How does it work ?¶
In a nutshell¶
WeIRDO, through Ansible, will:
- Connect to a node specified in it’s inventory (this can be a remote node or localhost)
- Generate a similar environment to the gate (setup configuration, packages, dependencies)
- Run the gate job (i.e,
toxprovided by the upstream project)
WeIRDO, by itself, doesn’t use or require Jenkins. When run inside a job, however, it will be able to report success or failure.
Details on how the Jenkins jobs are configured is available here.
Puppet-Openstack gates every commit that is done with syntax, unit and integration tests.
These tests ensure there is no regression when someone contributes to one of the many modules involved in Puppet-Openstack.
While the syntax and unit checks are supplied by each respective puppet module, the integration tests are provided through the puppet-openstack-integration project. Ultimately, these are all configured to run by Jenkins through project-config and are triggered when a patchset is submitted to Gerrit.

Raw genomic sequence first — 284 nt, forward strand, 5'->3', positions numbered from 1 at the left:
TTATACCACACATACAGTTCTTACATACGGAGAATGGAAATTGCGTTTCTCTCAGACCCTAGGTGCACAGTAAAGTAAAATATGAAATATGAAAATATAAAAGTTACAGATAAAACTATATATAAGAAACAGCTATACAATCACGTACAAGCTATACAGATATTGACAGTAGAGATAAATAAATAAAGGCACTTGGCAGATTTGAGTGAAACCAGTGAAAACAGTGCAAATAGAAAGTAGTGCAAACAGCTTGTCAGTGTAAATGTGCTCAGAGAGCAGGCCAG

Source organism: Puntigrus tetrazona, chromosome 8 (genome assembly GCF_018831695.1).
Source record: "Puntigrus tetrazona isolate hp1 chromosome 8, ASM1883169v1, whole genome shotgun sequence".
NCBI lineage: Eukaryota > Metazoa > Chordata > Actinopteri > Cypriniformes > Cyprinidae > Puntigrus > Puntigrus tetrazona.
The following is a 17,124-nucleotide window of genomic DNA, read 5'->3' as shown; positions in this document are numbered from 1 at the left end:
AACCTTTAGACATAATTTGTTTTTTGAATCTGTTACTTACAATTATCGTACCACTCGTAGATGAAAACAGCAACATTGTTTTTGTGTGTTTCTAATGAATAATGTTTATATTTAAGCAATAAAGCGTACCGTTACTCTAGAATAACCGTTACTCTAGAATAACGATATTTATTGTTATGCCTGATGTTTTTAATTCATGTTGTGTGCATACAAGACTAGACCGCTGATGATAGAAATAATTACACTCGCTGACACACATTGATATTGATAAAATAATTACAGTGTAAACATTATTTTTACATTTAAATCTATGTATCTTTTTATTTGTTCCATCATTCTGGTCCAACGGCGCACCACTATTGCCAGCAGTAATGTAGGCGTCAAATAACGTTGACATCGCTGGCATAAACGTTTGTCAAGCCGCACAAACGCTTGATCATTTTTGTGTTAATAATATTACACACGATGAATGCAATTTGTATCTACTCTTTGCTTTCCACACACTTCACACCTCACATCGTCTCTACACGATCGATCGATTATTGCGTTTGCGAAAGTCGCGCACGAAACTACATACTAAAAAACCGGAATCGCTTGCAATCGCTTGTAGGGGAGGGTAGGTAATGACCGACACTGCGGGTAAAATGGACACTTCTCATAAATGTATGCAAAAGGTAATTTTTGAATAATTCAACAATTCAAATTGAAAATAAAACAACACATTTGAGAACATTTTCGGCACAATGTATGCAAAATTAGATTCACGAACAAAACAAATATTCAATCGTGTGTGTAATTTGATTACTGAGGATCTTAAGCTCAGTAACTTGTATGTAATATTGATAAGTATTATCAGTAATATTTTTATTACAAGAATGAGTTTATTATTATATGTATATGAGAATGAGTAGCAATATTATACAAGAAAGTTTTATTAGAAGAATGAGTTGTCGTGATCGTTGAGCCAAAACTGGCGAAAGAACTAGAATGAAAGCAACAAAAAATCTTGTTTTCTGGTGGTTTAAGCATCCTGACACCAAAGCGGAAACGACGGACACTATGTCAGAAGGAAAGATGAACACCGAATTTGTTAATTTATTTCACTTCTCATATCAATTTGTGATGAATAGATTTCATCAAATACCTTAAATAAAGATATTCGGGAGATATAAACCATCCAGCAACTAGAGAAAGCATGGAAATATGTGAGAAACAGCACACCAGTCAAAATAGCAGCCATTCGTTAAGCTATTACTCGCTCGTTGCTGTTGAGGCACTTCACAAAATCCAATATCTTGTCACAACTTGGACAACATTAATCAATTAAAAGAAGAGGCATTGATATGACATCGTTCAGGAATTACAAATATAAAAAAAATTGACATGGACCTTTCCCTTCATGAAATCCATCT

The integration tests are of particular interest since the puppet modules will install OpenStack libraries, clients and services with the packages provided through RDO. Tempest is currently the only exception and is installed from source.
Puppet-Openstack uses these integration tests to ensure their puppet modules work well.
WeIRDO leverages these integration tests to ensure that the packages provided by RDO work well.
This is what the WeIRDO implementation looks like for puppet-openstack: